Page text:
Ammunition resupply in Afghanistan required close management. The remote locations of our firebases and forward operating bases made ammunition resupply problematic and the battery commanders had to manage expenditures and resupply requests down to the minute detail.
During the deployment to Operation Enduring Freedom, Task Force Steel had to resupply nine different firebases comprised of three different howitzers (M777A1, M119A2 and M198) and one 120-mm mortar. These firebases were located throughout the brigade's footprint. Resupply was difficult due to the nature of the terrain and the ebb and flow of combat, requiring flexibility throughout the formation.
Our administrative logistic operation center was collocated with the brigade support battalion and brigade ammunition transfer point, facilitating several things. First, it was the central hub for all supplies and facilitates receipt and onward movement to the firebases. Second, our administrative logistic operation center had two Military Occupational Specialty 13B Cannon Crewmember staff sergeants attached, and they ensured that artillery ammunition was configured correctly for proper shell-fuze combinations and propellant lots before pushing out to the firebases. Field artillery battalions no longer had a service battery and, thus, did not have artillerymen in the logistic companies (forward support companies).
The decision to attach two 13B NCOs proved critical, because it ensured ammo configurations and saved the firing batteries time by not calibrating different lots delivered by every combat logistics patrol. Due to the large number of propellant lots on-hand, we determined that a key task was lot management at the ammunition transfer point. Our 13Bs at the ammunition transfer point facilitate the shipment of single lots of ammo to reduce the need for constant calibration or the stockpiling of "trash" lots at firebases that tend to go unused. This eased a great burden from the batteries in ammunition management.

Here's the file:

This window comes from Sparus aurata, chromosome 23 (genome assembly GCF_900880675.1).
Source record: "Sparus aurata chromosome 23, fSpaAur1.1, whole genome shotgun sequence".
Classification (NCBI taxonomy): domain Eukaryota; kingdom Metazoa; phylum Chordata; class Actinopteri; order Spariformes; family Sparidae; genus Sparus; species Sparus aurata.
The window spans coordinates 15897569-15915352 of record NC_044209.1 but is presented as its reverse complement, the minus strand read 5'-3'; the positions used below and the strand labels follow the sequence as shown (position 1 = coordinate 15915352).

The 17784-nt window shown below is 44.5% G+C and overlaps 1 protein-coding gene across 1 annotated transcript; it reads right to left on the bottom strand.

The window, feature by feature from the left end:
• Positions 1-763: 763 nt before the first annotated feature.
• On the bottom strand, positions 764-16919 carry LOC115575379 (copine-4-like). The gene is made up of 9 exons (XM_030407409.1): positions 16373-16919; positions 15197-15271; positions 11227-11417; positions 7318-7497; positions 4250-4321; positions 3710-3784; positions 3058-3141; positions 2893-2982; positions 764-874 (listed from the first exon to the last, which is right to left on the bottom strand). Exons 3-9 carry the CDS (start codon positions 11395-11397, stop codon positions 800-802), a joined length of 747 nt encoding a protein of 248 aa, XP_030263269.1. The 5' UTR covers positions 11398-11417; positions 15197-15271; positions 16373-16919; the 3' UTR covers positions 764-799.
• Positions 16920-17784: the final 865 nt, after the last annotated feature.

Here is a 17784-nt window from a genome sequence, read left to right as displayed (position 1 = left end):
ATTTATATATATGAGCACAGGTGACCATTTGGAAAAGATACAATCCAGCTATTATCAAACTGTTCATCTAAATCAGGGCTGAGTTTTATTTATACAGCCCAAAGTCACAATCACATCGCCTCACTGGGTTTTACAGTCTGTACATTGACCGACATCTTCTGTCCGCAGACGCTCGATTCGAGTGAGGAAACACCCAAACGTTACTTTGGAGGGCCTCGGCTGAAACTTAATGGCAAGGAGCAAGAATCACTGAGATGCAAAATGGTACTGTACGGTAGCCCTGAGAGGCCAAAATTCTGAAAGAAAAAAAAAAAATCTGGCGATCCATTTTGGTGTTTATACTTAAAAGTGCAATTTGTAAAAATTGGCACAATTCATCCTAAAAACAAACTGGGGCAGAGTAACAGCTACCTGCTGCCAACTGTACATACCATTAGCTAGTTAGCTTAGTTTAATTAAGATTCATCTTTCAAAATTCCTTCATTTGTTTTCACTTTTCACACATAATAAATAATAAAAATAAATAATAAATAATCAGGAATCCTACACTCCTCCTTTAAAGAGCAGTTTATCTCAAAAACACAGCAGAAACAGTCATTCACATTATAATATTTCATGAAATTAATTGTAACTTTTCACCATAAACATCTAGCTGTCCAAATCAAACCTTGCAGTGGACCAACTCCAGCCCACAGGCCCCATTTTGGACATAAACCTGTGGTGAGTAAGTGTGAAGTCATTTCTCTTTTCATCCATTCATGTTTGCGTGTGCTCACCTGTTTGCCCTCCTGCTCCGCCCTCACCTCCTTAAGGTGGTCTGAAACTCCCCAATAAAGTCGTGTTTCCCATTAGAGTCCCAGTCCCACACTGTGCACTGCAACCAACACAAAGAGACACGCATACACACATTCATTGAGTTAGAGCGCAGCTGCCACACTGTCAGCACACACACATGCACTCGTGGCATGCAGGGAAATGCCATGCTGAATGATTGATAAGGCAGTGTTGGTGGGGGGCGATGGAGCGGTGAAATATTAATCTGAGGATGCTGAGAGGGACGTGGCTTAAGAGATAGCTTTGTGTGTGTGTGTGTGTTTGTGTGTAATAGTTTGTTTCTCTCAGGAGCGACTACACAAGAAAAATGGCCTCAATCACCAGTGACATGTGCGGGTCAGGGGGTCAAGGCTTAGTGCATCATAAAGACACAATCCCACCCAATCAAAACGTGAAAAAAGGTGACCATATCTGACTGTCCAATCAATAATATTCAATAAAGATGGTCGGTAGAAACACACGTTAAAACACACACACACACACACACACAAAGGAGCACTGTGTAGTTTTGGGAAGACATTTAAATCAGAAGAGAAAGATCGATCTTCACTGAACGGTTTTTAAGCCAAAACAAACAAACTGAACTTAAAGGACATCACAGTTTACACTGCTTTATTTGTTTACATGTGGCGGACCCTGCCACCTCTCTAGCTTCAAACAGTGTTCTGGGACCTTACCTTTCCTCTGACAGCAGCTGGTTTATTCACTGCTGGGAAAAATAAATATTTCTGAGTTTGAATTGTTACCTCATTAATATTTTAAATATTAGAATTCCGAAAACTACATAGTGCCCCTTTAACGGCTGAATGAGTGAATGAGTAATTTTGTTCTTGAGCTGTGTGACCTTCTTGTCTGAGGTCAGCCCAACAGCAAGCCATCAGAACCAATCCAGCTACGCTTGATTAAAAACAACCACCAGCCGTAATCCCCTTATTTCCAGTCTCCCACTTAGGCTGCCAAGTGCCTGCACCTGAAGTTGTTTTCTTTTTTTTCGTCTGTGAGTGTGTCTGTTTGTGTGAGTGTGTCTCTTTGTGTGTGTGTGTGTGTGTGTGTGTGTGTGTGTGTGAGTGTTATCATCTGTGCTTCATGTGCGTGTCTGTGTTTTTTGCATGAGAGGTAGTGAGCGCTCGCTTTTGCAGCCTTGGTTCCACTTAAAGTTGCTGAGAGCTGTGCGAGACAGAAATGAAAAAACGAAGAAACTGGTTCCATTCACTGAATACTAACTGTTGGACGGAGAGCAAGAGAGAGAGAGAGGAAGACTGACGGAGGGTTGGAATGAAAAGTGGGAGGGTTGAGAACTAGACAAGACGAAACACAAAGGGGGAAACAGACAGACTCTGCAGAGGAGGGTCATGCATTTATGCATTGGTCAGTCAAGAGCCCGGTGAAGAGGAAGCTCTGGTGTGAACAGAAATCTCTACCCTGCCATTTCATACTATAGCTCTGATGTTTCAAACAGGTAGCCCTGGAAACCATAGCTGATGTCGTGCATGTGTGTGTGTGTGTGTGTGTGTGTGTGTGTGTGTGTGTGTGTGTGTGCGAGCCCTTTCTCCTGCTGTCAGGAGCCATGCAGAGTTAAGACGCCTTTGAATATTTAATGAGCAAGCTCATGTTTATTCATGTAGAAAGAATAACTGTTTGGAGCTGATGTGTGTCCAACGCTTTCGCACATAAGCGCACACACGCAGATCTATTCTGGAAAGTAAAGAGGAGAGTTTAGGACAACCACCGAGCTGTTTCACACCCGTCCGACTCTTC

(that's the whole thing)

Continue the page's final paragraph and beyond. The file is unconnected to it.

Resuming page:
There were several times during the deployment that the ammunition transfer point went critically short during our combat operations. One instance was during the fighting at Combat Outpost Keating on 3 October 2009. During that fight, one firebase nearly ran out of M232 propellant and rocket assisted projectile rounds within two hours of the initial call for fire. The ammunition transfer point had a small number of M232 on hand and a small number of RAP rounds. Our immediate action drill was to cross-level ammunition from our firebases experiencing little to no action, and push it up to the fire bases heavily engaged. This enabled the firebase supporting the close fight at Combat Outpost Keating to maintain a constant stock level for seamless support. Initially, we pulled ammo from the closest firebase and coordinated with the brigade support operations to push additional propellants, RAP rounds and fuzes by air from outlying firebases. The threat from ground attacks along the main supply route forced us to move the ammo by air versus ground; plus it rapidly built the stocks.
The firing platoon supporting Combat Outpost Keating continued a steady rate of fire for several more days taxing our logistics system. However, the flexibility demonstrated by the brigade SPO, combined with our attaching the 13B staff sergeants to the administrative logistic operation center collocated with the brigade ammunition transfer point, ensured the Soldiers engaged in the desperate fight at Combat Outpost Keating had continuous fire support.